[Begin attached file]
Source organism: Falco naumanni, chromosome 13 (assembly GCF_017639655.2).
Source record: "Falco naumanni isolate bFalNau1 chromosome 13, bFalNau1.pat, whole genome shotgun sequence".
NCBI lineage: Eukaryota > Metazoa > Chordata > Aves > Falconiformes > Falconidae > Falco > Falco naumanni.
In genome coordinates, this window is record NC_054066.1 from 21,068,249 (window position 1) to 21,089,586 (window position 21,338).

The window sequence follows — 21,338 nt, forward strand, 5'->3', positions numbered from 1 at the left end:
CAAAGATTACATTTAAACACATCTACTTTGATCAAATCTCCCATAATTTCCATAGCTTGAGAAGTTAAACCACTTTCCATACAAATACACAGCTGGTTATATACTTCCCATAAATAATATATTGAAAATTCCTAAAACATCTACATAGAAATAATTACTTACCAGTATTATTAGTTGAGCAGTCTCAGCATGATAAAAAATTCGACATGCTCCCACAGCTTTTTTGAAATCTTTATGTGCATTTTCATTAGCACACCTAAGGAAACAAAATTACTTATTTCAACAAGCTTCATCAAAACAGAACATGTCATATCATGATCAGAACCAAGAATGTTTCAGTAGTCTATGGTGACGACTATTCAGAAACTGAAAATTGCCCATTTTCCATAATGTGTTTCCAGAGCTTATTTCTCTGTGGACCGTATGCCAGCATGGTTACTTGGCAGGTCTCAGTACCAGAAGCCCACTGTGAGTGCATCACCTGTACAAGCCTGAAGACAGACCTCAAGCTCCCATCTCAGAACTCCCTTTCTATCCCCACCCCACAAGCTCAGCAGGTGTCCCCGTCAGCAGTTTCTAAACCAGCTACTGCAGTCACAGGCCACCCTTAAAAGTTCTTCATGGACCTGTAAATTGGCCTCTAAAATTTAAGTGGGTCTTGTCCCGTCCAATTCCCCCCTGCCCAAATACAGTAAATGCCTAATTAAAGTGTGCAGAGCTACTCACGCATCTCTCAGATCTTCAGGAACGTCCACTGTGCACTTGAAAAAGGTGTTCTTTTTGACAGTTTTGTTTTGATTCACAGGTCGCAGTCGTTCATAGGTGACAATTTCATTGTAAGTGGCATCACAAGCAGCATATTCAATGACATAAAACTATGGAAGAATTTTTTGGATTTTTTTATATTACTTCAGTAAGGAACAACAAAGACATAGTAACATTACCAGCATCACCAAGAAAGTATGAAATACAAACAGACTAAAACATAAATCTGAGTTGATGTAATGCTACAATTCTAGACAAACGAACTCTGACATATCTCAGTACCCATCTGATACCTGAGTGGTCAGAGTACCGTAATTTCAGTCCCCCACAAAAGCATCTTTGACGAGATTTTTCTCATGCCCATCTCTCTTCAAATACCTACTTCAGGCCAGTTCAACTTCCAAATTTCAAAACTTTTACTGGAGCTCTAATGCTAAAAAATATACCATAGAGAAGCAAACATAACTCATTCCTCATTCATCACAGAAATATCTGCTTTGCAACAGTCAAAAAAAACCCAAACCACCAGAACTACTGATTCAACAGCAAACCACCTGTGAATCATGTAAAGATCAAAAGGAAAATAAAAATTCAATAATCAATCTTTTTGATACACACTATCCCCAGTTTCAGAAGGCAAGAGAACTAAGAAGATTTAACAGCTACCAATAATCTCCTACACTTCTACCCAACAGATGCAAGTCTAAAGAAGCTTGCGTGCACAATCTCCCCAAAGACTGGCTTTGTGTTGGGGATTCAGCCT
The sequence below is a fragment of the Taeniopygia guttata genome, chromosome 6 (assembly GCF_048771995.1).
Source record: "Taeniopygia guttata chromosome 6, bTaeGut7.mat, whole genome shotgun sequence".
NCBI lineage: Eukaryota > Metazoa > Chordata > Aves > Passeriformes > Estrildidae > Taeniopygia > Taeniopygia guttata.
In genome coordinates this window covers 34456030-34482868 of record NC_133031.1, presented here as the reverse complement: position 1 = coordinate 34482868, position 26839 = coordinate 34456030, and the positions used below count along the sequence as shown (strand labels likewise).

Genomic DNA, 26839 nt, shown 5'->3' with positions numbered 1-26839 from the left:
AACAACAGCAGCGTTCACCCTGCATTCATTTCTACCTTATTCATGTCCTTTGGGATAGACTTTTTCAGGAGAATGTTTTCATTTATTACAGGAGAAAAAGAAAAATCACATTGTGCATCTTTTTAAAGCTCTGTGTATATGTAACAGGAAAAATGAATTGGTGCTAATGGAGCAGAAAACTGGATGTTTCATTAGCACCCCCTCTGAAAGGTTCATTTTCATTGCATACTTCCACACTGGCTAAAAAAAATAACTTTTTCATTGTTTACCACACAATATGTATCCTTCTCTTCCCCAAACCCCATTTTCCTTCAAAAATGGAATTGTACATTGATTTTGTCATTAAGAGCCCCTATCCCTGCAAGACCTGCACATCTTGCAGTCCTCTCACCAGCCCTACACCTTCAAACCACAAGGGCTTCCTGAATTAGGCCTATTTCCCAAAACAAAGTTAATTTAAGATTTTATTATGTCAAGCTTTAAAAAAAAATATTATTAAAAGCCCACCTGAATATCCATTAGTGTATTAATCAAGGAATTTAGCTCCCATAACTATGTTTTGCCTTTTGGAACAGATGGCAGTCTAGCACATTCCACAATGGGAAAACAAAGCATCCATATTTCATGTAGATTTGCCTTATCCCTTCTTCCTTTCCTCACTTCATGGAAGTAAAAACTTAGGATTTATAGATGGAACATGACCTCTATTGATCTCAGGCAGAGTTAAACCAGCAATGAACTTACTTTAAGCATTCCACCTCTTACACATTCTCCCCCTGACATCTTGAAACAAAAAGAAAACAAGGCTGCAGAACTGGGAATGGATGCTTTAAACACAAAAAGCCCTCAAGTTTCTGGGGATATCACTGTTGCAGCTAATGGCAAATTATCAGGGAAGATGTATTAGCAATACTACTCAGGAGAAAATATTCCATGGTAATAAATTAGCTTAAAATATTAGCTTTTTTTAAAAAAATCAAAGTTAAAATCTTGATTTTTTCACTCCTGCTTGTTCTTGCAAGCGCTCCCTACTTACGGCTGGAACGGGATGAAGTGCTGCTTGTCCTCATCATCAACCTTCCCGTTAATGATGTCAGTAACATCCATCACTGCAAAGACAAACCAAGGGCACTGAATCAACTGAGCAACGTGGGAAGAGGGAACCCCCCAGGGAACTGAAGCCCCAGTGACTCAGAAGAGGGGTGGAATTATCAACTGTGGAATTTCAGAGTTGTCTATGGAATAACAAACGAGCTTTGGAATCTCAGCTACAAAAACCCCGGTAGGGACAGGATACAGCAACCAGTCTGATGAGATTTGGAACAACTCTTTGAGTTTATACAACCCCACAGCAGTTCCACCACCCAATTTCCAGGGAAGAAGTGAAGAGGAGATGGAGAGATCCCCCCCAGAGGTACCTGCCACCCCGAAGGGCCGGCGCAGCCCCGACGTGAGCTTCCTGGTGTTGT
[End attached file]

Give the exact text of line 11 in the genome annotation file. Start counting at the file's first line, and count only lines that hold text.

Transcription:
Genomic DNA, 26839 nt, shown 5'->3' with positions numbered 1-26839 from the left: